Update, 1:15 p.m. Friday, Aug. 23: Emmanuel Macron, the president of France, included one of the misleading viral photos in a tweet Thursday. It has been retweeted more than 40,000 times and was embedded in a New York Times article about the fire.
Our house is burning. Literally. The Amazon rain forest – the lungs which produces 20% of our planet’s oxygen – is on fire. It is an international crisis. Members of the G7 Summit, let's discuss this emergency first order in two days! #ActForTheAmazon pic.twitter.com/dogOJj9big
— Emmanuel Macron (@EmmanuelMacron) August 22, 2019
The hashtag #AmazonRainforest was trending on Twitter Wednesday, with many users outraged that the mainstream media was not sufficiently reporting on the fires that have ravaged the world’s largest rainforest. There are very real fires burning in the Amazon and they do deserve more coverage, but there’s a big problem with this viral campaign: Most of the photos claiming to show the fires are fakes.
The Amazon has experienced more than 80 percent more fires in 2019 than in the same period last year, according to a National Institute for Space Research (INPE) report from August 2019. Many of them were started by farmers deliberately clearing land for cattle ranching, Reuters reports, and they have increased since Jair Bolsonaro, who is unsympathetic to rainforest preservation efforts, took office as president of Brazil in January.
On Monday, an ominous cloud of smoke from the fires settled over Sao Paulo, Brazil’s largest city. See the picture here:
But many of the viral images that purportedly show the blazes are actually from different fires.
This photo below, which has been retweeted more than 16,000 times, was posted on a climate website called ALERT in February 2019 and also appears at the 7:55 mark in this 2018 presentation about climate change. Climate website ClimateBrief credits the image to Alamy Stock Photo.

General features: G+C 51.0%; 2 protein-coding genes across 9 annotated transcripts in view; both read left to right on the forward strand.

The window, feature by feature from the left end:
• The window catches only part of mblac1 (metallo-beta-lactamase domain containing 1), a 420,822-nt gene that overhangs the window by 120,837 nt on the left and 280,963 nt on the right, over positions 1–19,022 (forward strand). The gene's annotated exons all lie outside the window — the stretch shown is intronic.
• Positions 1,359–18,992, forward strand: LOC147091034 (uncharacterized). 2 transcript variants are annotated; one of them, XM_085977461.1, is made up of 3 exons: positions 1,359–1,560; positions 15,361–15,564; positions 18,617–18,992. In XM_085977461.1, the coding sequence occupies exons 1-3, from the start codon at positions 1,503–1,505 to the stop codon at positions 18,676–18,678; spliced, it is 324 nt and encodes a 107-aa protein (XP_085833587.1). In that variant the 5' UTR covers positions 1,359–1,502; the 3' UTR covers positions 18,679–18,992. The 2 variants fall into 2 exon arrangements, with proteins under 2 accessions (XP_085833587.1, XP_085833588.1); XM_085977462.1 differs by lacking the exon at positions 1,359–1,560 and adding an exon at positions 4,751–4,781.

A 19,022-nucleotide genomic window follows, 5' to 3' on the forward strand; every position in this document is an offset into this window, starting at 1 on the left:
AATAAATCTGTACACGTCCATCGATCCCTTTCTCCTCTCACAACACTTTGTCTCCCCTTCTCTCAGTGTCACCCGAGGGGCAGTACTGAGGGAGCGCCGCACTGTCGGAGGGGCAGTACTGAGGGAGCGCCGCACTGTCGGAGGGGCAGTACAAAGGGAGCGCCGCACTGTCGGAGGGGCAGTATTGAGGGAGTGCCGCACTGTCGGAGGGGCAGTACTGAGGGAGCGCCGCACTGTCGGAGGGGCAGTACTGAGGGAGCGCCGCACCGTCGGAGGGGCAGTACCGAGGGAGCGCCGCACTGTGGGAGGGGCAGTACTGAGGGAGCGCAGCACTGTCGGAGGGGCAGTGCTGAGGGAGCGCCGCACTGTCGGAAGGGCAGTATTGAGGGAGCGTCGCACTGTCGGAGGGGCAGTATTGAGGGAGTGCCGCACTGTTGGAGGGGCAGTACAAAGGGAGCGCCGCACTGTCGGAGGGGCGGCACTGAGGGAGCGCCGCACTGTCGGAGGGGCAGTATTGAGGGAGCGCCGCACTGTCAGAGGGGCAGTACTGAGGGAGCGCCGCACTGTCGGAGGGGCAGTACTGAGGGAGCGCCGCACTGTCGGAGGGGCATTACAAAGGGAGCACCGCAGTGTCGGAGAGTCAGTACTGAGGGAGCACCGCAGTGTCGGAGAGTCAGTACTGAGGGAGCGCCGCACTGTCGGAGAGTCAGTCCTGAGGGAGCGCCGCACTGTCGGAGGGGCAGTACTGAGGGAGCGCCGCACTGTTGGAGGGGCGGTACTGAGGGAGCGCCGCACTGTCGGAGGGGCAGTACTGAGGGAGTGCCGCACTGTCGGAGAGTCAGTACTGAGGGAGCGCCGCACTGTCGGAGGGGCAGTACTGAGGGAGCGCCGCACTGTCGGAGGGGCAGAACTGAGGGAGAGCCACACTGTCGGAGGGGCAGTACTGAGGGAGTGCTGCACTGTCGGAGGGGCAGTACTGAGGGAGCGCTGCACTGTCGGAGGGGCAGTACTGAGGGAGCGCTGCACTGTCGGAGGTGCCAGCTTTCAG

For three weeks, the Amazon RAINFOREST has been burning. Fire frequency in Brazil has increased +82% due to droughts, increased heat, and land use change (logging, industry, & agriculture). pic.twitter.com/NlDPlve7OE
— AltRockyNPS 🌎 (@AltRockyNPS) August 20, 2019
None of the photos in the viral photoset below fairly represent the current Amazon fires. The first, top left, depicts a forest fire in California and was uploaded to the US Department of Agriculture’s Flickr account in 2013. The second does depict a fire in the Amazon, but dates back to 1989, according to the Guardian. The third photo on the bottom left is a copy of the image I mentioned above. Finally, the fourth is a digital map of South American fires from news website InfoAmazonia, and while it ostensibly represents the locations and frequency of forest fires in the Amazon, it is cropped to omit the key, which shows that the shaded areas represent the frequency of fires between 2000 and 2012, and the yellow areas represent fires from 2000 to 2014.
where 👏 are 👏 the 👏 major 👏 news 👏 outlets 👏#AmazonRainforest pic.twitter.com/77Jihx8uqP
— hannah 🚀 (@negativiq) August 21, 2019
This post below containing the photos was retweeted more than 4,000 times.